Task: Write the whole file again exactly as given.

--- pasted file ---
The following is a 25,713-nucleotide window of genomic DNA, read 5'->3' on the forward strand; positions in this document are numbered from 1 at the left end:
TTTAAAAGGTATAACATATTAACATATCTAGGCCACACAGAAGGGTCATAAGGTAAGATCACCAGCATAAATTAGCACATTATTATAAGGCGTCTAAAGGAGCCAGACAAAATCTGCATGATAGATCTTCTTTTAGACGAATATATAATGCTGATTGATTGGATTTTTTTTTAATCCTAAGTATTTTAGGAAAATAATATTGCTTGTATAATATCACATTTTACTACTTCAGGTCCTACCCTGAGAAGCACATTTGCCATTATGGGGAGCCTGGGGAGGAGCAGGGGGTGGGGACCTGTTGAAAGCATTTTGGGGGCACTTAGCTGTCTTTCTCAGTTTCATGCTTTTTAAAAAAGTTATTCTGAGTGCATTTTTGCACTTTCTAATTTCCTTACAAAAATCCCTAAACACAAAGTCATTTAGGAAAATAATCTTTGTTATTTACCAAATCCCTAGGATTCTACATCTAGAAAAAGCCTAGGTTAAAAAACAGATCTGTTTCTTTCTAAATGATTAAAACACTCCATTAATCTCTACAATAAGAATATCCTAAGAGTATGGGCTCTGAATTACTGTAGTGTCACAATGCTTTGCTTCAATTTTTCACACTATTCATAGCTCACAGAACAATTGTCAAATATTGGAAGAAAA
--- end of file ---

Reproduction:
The following is a 25,713-nucleotide window of genomic DNA, read 5'->3' on the forward strand; positions in this document are numbered from 1 at the left end:
TTTAAAAGGTATAACATATTAACATATCTAGGCCACACAGAAGGGTCATAAGGTAAGATCACCAGCATAAATTAGCACATTATTATAAGGCGTCTAAAGGAGCCAGACAAAATCTGCATGATAGATCTTCTTTTAGACGAATATATAATGCTGATTGATTGGATTTTTTTTTAATCCTAAGTATTTTAGGAAAATAATATTGCTTGTATAATATCACATTTTACTACTTCAGGTCCTACCCTGAGAAGCACATTTGCCATTATGGGGAGCCTGGGGAGGAGCAGGGGGTGGGGACCTGTTGAAAGCATTTTGGGGGCACTTAGCTGTCTTTCTCAGTTTCATGCTTTTTAAAAAAGTTATTCTGAGTGCATTTTTGCACTTTCTAATTTCCTTACAAAAATCCCTAAACACAAAGTCATTTAGGAAAATAATCTTTGTTATTTACCAAATCCCTAGGATTCTACATCTAGAAAAAGCCTAGGTTAAAAAACAGATCTGTTTCTTTCTAAATGATTAAAACACTCCATTAATCTCTACAATAAGAATATCCTAAGAGTATGGGCTCTGAATTACTGTAGTGTCACAATGCTTTGCTTCAATTTTTCACACTATTCATAGCTCACAGAACAATTGTCAAATATTGGAAGAAAA